by Quila (201335) on Tuesday January 15, 2008 @04:57PM (#22057062)
    That Dell is about the size of the MacBook, which costs less and is more powerful. It is lighter, but then it also has a smaller screen. It is far bigger than the MBA.

    A more apt comparison is the one Jobs did, with the Sony slim notebook, and the Sony's more expensive.
  • Re:Expensive (Score:4, Informative)

    by Altus (1034) on Tuesday January 15, 2008 @05:23PM (#22057452) Homepage

    Its also twice as thick, weights 25% more, has a smaller screen and as you say comes with half the ram. Also, in order to get a similar battery time you need the extra big battery. Still a fairly good deal if the Thinkpad has everything you need but for some people the lighter computer with the larger screen might be worth the money.
  • Re:Expensive (Score:5, Informative)

    by Sancho (17056) on Tuesday January 15, 2008 @05:29PM (#22057518) Homepage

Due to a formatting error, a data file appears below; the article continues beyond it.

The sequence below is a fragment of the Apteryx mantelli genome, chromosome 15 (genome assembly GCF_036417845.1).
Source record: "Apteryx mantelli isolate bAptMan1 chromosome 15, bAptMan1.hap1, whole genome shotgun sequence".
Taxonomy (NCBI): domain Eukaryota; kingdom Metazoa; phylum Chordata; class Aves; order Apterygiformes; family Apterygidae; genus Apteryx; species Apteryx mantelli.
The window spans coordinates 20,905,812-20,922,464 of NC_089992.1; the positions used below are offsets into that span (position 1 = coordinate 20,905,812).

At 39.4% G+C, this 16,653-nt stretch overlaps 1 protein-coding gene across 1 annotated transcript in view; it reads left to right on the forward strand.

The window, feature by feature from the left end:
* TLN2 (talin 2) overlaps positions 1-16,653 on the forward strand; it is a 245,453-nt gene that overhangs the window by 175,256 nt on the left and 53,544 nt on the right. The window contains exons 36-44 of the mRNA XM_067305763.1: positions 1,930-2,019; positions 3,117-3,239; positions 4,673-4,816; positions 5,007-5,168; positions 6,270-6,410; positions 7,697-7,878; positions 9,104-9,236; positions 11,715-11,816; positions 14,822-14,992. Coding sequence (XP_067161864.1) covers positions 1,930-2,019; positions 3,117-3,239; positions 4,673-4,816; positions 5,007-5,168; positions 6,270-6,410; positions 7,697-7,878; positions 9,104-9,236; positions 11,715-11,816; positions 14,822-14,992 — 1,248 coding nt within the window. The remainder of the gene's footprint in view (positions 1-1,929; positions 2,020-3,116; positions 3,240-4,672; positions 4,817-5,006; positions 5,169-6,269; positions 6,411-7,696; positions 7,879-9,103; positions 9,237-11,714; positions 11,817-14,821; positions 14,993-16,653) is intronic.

I'll summarize another post I made along the same lines.

    First, I wholeheartedly agree that there is a market for sub-notebooks. I've been wanting to pick one up myself. I consider the Macbook to be on the larger side of the sub-notebook class of computers. What I was talking about was specifically the Macbook Air, specifically compared to Apple's next smallest notebook.

    Here's what you get going from the stock Macbook to the Macbook Air:
    2 pounds lighter.
    0.25 inches thinner, at its thickest.
    Spiffy new touchpad.
    OLED screen, meaning that the LCD should last longer (this is a marginal improvement)
    1 extra gb of RAM, base (costs $150 to add to the Macbook on Apple's website, $50 to add after-market)
    Trendy new computer that few other people have.

    Here's what you give up:
    1 optical drive
    1 USB port
    1 Firewire port (probably not a big deal to travelers)
    1 replaceable battery (meaning that your travelers won't be able to carry a spare)
    1 hour of battery life (even worse considering the lack of a replaceable battery)
    1 ethernet jack (probably not a big deal, since wireless is slowly becoming ubiquitous)
    400mhz on the low end, 200mhz on the high end.
    Replaceable RAM (RAM starts going bad? Your Mac is going in for service. Hope it doesn't go bad after the warranty is up.)
    Stereo speakers
    Optical audio out
    $600

    I simply can't believe that the things you get are highly sought after.
  • Absolutely right (Score:2, Informative)

    by DingerX (847589) on Tuesday January 15, 2008 @05:35PM (#22057640) Journal